In this report, Bob Seely MP and James Rogers ask how the United Kingdom (UK) might strengthen its global role and position. They argue that flesh needs to be added to the skeleton of “Global Britain”. They believe this can be achieved through the development of a British global policy that reflects the United Kingdom’s (UK) own historical development and national culture and institutions. Consequently, the two authors claim that British global policy should be structured around the promotion of three great, fundamental freedoms: Freedom for Trade, Freedom from Oppression, and Freedom of Thought. They believe these three freedoms will be essential for democratic nations to prevail in the more competitive world of the twenty-first century.
More specifically, the two authors argue that Global Britain should re-engineer its departments of state, paying particular focus to the Foreign and Commonwealth Office (FCO), the Ministry of Defence (MoD), the Department for International Development (DfID), and the Department for International Trade (DIT). They believe DfID and the DIT should be rolled into the FCO as new agencies to improve departmental integration in Whitehall. Meanwhile, they argue that a National Strategy Council should be established (effectively consuming the pre-existing National Security Council) to provide greater strategic direction. This new National Strategy Council should draw up a National Global Strategy to better integrate the work of the FCO and MoD, among other parts of government.
The report concludes by offering a number of suggestions as to how Global Britain might strengthen its global role and position in the twenty-first century, from promoting greater cooperation with Australia, Canada and New Zealand (the so-called “CANZUK” group), to refocusing Britain’s strategic posture on the European continent, particularly in defence of freedom in Ukraine.
Frequently Asked Questions
What is Global Britain: A Twenty-First Century Vision?
This report is an attempt to add substance to the idea of Global Britain, first articulated by Prime Minister Theresa May and the then Foreign Secretary, Boris Johnson, in 2016. It answers the question “What is Global Britain?” by setting out strategy, structure, spending and policy ideas. It aims to help stimulate debate about Britain’s role in the world.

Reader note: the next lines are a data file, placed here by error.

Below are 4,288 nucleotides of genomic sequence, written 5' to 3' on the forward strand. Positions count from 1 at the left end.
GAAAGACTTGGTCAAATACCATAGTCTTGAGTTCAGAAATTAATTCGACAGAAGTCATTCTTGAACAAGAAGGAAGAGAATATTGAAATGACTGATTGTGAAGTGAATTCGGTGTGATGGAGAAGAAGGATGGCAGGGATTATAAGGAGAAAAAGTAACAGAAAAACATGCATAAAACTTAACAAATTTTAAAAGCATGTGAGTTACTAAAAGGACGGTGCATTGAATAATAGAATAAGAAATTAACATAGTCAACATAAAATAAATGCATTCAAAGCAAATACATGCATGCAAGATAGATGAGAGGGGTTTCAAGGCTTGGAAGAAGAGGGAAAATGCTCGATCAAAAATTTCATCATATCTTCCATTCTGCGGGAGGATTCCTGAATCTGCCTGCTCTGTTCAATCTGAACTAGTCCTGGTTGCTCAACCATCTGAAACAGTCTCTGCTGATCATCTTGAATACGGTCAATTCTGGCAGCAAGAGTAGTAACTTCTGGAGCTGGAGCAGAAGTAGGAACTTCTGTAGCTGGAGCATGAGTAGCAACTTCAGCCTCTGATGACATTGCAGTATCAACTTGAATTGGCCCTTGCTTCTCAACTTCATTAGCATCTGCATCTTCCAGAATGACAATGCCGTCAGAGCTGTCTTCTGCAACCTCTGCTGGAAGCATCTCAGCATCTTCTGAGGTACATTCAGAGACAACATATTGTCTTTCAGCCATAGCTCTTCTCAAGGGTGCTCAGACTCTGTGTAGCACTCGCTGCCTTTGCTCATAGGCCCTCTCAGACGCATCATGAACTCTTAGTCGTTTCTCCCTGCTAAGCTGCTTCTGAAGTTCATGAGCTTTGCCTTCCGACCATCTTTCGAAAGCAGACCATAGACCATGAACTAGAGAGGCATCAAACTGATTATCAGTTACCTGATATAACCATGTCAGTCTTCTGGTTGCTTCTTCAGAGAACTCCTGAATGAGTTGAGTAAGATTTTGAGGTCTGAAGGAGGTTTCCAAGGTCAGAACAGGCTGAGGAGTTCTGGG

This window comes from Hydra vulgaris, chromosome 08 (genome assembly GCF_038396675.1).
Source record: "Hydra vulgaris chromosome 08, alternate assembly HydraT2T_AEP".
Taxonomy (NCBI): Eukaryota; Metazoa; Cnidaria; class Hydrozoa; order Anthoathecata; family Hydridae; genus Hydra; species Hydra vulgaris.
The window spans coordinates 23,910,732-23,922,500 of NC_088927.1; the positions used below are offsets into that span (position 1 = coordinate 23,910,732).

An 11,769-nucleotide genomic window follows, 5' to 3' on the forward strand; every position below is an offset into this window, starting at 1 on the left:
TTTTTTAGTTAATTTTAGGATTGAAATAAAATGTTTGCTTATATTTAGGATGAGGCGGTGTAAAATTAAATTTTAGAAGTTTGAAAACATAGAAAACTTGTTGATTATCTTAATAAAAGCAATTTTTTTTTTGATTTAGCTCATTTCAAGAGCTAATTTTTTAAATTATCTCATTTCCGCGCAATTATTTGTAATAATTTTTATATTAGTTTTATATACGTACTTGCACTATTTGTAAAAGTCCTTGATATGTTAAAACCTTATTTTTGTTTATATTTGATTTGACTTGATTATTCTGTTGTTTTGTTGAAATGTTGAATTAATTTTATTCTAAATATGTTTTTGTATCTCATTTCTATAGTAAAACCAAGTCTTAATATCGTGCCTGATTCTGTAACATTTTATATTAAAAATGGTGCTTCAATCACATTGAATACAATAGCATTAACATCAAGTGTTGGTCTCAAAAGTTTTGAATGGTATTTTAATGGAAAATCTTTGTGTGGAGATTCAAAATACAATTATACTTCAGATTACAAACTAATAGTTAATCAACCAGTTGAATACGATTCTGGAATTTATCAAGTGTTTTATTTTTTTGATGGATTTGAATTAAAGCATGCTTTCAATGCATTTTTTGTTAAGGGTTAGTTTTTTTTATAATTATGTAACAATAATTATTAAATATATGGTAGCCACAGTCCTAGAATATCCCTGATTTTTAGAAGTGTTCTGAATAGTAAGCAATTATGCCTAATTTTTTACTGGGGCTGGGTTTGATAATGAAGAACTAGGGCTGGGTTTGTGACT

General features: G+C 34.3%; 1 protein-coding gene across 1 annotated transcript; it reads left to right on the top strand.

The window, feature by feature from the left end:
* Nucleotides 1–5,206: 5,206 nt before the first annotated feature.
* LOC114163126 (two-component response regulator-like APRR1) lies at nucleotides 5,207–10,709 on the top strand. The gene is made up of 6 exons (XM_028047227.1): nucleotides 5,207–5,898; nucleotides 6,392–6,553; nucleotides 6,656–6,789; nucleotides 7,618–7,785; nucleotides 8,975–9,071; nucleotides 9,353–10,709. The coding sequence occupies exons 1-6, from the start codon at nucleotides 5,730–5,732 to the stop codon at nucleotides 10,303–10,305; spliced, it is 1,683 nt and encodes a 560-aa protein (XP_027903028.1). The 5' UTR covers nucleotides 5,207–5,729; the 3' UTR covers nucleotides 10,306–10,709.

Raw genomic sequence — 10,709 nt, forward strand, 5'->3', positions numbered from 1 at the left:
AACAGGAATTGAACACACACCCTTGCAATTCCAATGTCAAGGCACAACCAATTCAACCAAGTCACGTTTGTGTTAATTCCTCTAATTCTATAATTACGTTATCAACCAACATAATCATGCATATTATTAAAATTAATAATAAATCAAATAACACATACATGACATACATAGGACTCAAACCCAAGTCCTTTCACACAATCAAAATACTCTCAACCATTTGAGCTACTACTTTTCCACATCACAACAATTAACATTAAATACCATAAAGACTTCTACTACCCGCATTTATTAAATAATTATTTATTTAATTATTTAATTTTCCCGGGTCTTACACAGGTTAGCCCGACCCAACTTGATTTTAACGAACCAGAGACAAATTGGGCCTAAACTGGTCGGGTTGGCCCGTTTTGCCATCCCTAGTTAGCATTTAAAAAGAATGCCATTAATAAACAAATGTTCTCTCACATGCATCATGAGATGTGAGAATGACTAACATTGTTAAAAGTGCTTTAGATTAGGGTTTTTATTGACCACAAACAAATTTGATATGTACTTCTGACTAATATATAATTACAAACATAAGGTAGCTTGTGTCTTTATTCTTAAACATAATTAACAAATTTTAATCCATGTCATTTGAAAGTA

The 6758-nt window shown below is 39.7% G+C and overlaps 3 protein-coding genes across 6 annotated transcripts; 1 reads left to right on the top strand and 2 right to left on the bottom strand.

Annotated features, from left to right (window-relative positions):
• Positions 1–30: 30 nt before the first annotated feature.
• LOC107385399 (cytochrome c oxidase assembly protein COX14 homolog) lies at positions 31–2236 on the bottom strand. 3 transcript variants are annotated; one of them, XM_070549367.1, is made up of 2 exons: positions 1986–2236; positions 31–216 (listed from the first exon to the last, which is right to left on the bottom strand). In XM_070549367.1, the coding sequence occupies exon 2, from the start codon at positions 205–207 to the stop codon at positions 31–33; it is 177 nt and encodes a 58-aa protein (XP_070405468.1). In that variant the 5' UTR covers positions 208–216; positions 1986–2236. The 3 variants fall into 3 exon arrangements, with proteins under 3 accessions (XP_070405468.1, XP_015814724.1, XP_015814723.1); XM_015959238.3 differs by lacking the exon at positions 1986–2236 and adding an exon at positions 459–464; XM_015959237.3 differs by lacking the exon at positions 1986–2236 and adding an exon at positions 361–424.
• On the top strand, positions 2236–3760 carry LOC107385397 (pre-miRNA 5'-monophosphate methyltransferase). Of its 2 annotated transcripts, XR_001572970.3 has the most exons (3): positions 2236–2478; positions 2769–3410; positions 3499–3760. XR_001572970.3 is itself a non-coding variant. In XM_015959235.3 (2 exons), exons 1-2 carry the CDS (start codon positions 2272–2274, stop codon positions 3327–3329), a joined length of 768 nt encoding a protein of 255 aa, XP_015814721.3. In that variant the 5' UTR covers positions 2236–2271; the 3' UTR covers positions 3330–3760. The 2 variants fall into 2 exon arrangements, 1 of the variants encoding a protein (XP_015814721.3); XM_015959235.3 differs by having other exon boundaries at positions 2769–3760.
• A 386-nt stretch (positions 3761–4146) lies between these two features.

What are the report’s primary arguments?
Global Britain: A Twenty-First Century Vision contains several key arguments:
- It explains why and how Britain should “do strategy” better and outlines three global campaigns for the UK to adopt – Freedom for Trade, Freedom from Oppression and Freedom of Thought – based on British culture, values and history.
- It argues for changes in structure in ministries to enable Britain to better integrate strategy and deliver overseas policy – and power – more effectively.
- It argues for a change in spending priorities. In particular, it argues that some “international development” spending should go to fund UK peacekeeping operations and the BBC World Service, mandating it to become the global broadcaster of integrity.
- Finally, it proposes additional policy ideas as part of the ongoing debate about Global Britain. These include strengthening relations with the “Anglosphere” (and other Commonwealth nations), a renewed commitment to supporting multilateral institutions, and suggestions for making British democracy more resilient.
Does the report argue for a reduction in spending on “international development”?
No. The report argues that spending on “international development” should remain at 0.7% of UK Gross National Income, as mandated by the 2015 Act of Parliament. What the report does argue for is for a rethink about how “international development” is defined. It is currently defined as “Official Development Assistance” (ODA), a definition established some fifty years ago, in 1969. ODA is almost exclusively defined as economic development. This is increasingly problematic. Insofar as authoritarian states are seeking to spread autocracy and revise the rules-based system, the time has come to broaden the meaning of “international development”, so that countries like the UK can fight autocratic revisionism in developing countries. In particular, Britain needs the ability to project the narrative of openness and liberty to the world using a reinvigorated BBC World Service, British Council and other platforms, not least when well-funded and slick new competitors like Russia’s RT and Iran’s PressTV spread their regimes’ warped and destructive perspectives.
Is this report the foreign-policy position of the Henry Jackson Society?
This report is just one of many contributions from across the political divide to the Henry Jackson Society’s ongoing series of educational papers on the future of “Global Britain”. It is intended to contribute to the ongoing public debate over the future of the United Kingdom and its role on the global stage. The views expressed in this publication are those of the authors, and are not the corporate views of the Henry Jackson Society or its Trustees.
Read the full report here.
— Henry Jackson Society (@HJS_Org) February 11, 2019